Sunday, June 14, 2009

 

chapter 7 (?) mini-preview (?)

So tomorrow there'll be a big hearing on whether to convert SCO's interminable Chapter 11 bankruptcy into Chapter 7 liquidation. The US bankruptcy trustee has requested this, as have Novell and IBM. SCO opposes the motions, for a variety of spurious, irrelevant, and ludicrous reasons. SCO's argument, in essence, is that they're just weeks away from a glorious victory on their appeal of the Novell case. (Ok, yeah, I neglected to cover the appeal here. I didn't see it as that big of a story, quite honestly, merely the latest way for SCO to drag things out a bit longer.) Anyway, they're supposedly this close to crushing Novell on appeal, and as soon as that inevitably happens they'll have countless gazillions at their disposal, so the court should grant them an extra stretch of delay, no matter what BK law technically requires. And if they get that, no doubt they'll need more delay when the case goes back to Kimball for basically a complete do-over. And for any appeals that results in, plus any appeals to the Supreme Court, plus any do-overs from there, plus delay due to any other court cases -- IBM, Red Hat, AutoZone, whoever.

I'm reluctant to make any predictions. I think I said I wasn't going to make any more predictions about what the BK court was going to do, since I don't have any insight into that particular universe. On one hand, I can't see how the court could possibly rule in SCO's favor. The BK trustee has asked for Chapter 7 conversion, and under the law these days -- as I understand it -- the judge has to either grant that or dismiss the BK case entirely. That seems about as clear-cut as federal law ever gets. On the other hand, given SCO's track record it's hard to bet against them when they're angling for further delay. It doesn't always work, but it's worked enough, such that it's mid-2009 and we've still got friggin' SCO to kick around.

One amusing aspect to SCO's opposition is the nano-deluge of letters and motions in support they've drummed up. Their filing includes a letters from a few of their remaining Unix customers, explaining that they might be inconvenienced, in theory, if SCO went away, assuming nobody buys the Unix business from the Ch. 7 BK trustee. The court also got a separate letter from Herb Jackson of Renaissance Ventures (or was it Renaissance Capital, or Renaissance Partners, I can't recall at the moment). He was a SCO true believer way back in the beginning, and apparently he's spent the last few years quietly watching his investment evaporate, but still never wavering as a SCO True Believer. Which is really sad, if you ask me. And on top of that, it seems that tomorrow we'll see an appearance, or attempted appearance, by lawyers for the latest Norris shell company, something called "Gulf Capital Partners", or something along those lines. Which, according to info on IV, employs one of the same DC frontmen as our old friends at the Alexis de Tocqueville Institute, of "Samizdat" fame. It's almost like SCO's already rolling the credits, and everyone who ever worked on their behalf gets to be in on it. I suppose next we'll hear from that analyst whose name I forget (Skiba?), still standing by his $45 per share prediction for SCO, due just as soon as they get that elusive courtroom victory. Maybe we'll see new FUD from DiDio or Enderle or even Lyons again, or possibly MOG / G2 will try to "intervene" in the case. If the current trend continues, maybe we'll even hear from Baystar, begging the court to let events play out so maybe they'll get some of their money back. Who knows?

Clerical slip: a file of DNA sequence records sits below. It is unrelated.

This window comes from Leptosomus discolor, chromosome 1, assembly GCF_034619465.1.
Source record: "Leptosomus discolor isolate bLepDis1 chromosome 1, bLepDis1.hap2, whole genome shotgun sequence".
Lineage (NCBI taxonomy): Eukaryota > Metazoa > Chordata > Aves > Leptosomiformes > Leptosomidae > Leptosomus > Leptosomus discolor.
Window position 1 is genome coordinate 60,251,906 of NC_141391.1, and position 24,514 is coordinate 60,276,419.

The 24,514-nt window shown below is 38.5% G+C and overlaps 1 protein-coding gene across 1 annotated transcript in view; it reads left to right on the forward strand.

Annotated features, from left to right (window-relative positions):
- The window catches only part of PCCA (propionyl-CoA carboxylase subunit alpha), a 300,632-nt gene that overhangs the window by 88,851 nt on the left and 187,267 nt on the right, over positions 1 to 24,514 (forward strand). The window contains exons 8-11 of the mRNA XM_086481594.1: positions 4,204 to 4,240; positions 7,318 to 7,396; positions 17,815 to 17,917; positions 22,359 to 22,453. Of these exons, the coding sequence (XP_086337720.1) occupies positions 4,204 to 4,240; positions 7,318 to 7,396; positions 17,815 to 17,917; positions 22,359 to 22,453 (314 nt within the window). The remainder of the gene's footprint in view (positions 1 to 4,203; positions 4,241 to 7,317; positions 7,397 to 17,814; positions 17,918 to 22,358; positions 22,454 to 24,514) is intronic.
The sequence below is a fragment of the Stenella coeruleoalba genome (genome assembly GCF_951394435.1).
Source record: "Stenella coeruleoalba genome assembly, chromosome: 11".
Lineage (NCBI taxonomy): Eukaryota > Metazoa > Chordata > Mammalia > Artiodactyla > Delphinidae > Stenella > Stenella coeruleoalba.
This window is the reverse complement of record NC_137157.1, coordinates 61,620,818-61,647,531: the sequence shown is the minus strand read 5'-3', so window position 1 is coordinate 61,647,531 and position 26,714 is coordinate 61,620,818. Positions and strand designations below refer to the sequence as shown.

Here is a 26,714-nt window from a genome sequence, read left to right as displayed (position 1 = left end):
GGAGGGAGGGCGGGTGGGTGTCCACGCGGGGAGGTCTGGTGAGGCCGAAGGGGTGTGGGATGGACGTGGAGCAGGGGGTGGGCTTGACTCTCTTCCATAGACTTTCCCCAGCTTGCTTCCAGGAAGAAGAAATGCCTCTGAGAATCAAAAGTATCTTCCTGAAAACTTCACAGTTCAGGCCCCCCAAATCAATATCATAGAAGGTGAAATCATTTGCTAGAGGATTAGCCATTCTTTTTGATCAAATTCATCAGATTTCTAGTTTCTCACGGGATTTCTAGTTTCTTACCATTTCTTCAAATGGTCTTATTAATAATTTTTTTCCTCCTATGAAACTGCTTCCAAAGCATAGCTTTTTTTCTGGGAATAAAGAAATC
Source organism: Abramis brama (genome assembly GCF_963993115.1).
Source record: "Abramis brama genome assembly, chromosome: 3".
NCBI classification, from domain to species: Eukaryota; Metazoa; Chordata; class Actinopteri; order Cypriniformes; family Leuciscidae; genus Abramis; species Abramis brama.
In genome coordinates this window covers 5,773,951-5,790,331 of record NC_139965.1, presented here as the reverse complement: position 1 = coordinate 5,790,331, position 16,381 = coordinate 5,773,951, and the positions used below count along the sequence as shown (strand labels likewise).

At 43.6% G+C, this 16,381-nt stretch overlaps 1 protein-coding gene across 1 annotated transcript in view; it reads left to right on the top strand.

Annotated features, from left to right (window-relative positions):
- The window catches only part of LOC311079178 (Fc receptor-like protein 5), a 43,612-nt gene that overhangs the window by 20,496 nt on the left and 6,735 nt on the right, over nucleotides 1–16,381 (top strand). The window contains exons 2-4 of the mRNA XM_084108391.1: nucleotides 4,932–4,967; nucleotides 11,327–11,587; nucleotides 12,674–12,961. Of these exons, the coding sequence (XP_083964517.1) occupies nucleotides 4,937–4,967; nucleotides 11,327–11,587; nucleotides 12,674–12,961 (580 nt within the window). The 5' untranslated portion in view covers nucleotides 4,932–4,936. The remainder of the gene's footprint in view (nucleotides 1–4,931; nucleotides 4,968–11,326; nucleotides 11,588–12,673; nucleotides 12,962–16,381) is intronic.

I do suspect there will ultimately be a ruling against SCO, but it may not be tomorrow. And whenever that happens, it's still not The End. First, as you might imagine, there's an appeals process in BK court, just like there is in regular federal court. My understanding is that cases go next to a BK appeals panel of three judges, and from there to the regular US Court of Appeals, and from there to the Supremes. And (if SCO wins at the Supremes), all the way back down, and in semi-parallel the Novell case also gets appealed to the Supremes if SCO doesn't win in Denver, and in another 5-7 years it all ends up back in Kimball's lap, unless he retires before then. And if, on the other hand, the case proceeds to Chapter 7 and current SCO management is quickly kicked to the curb, we're still not out of the woods. One would assume that a rational BK trustee, like any rational person, would realize that the SCO v. Universe cases are without merit and settle them ASAP. But we don't actually have any guarantee of that. We may get a non-tech-savvy one who doesn't get it but just sees big dollar signs, and SCO v. Universe then proceeds under new management. I'd hate to see that, but I can't rule it out.

I'll try to do a post-hearing post if anything dramatic happens. It would be a shame not to, even though I'm not as wound up about the SCO saga as I once was (in case you hadn't noticed).

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